- rescheduling schools in an extremely short period of time
- the volume of new learning required to manage a school (establishing safety procedures; scheduling learning cohorts; developing formats for parent-teacher and student-led conferences; conducting virtual assemblies and concerts; overseeing daily health checks; sending out COVID notifications from the health department)
- finding the time to engage in, and lead, professional learning
- the sense of isolation and loss due to not being able to meet and connect with other school leaders (both professionally and socially)
“Relearning the ability to be an educational leader in a context like nothing you’ve ever experienced as a teacher yourself nor in a context you’ve ever been a leader in before [has been challenging]” –School Leader
What have been your two biggest leadership successes during COVID?
The responses to this question were diverse. Of interest was many individuals commented that their two biggest successes were how their two biggest challenges had played out.
- the strong collaboration that occurred with staff and other school leaders around implementing new routines and procedures
- the ability to create environments where students and staff felt safe
- successfully creating and maintaining a positive school culture in spite of the challenges
- built trust and kept the community connected to the school, particularly through increased communication such as weekly newsletters
- some new school initiatives had been successfully implemented
- an increase in risk-taking and the adoption of positive practices (especially with regards to more focus on outdoor learning, shifting practices and beliefs related to learning support and inclusion, and the up-take in technology as a tool for learning)
“…the amazing success we have had with inclusion. I thought COVID would create more challenges than successes – but the opposite is true” – School Leader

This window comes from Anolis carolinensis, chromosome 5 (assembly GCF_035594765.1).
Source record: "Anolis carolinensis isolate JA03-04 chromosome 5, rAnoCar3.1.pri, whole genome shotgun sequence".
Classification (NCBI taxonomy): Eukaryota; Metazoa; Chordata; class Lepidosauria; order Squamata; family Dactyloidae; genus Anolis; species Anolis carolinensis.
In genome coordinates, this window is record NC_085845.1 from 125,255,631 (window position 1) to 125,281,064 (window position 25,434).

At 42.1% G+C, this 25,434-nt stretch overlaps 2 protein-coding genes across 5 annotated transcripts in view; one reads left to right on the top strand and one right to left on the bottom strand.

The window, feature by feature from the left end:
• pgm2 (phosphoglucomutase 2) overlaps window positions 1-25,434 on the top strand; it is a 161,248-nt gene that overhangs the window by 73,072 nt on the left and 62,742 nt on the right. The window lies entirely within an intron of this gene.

What do you see as the “silver linings” related to leadership during COVID?
- the benefits of Zoom and how it eliminates the need to commute to meetings and therefore allowed leaders more time in their schools
- the pandemic provided a need for staff to come together and unite around a collective purpose related to innovative ways to teach. There was a sense of “we’re all in this together”.
- time to slow down and go slow and thoughtfully; time to be quiet and still and deeply immerse in the moment; and due to the fact that there are no after school or night time commitments, time to focus on personal well-being in the evenings
- pandemic allowed educators to view education through a new lens and that it provided an opportunity for changes in practice (especially in practices related to equity and inclusion, assessment, and scheduling) and in discovering new practices that may continue. For example, virtual parent-teacher interviews resulted in more parent participation; spreading kids out on the playground has resulted in a significant decrease in recess and lunch hour playground conflicts; and the quarter system in secondary schools has received positive feedback from many students and staff.
- how well staff had worked together and supported each other through the pandemic and how COVID reaffirmed the importance of connections, relationships, and professional collaboration. Responses referred to a greater awareness of care, empathy and compassion.
“[The pandemic] made us do things that we said that we could never do. It made us be creative.” – School Leader
What have been the challenges related to leadership during COVID?
- a decrease in staff motivation, momentum, or emotional energy to try new things and a tendency to want to revert to the “status quo”
- the loss of connectedness with others due to the lack of face-to-face opportunities, with some respondents feeling solitary or isolated
- COVID fatigue
- Zoom fatigue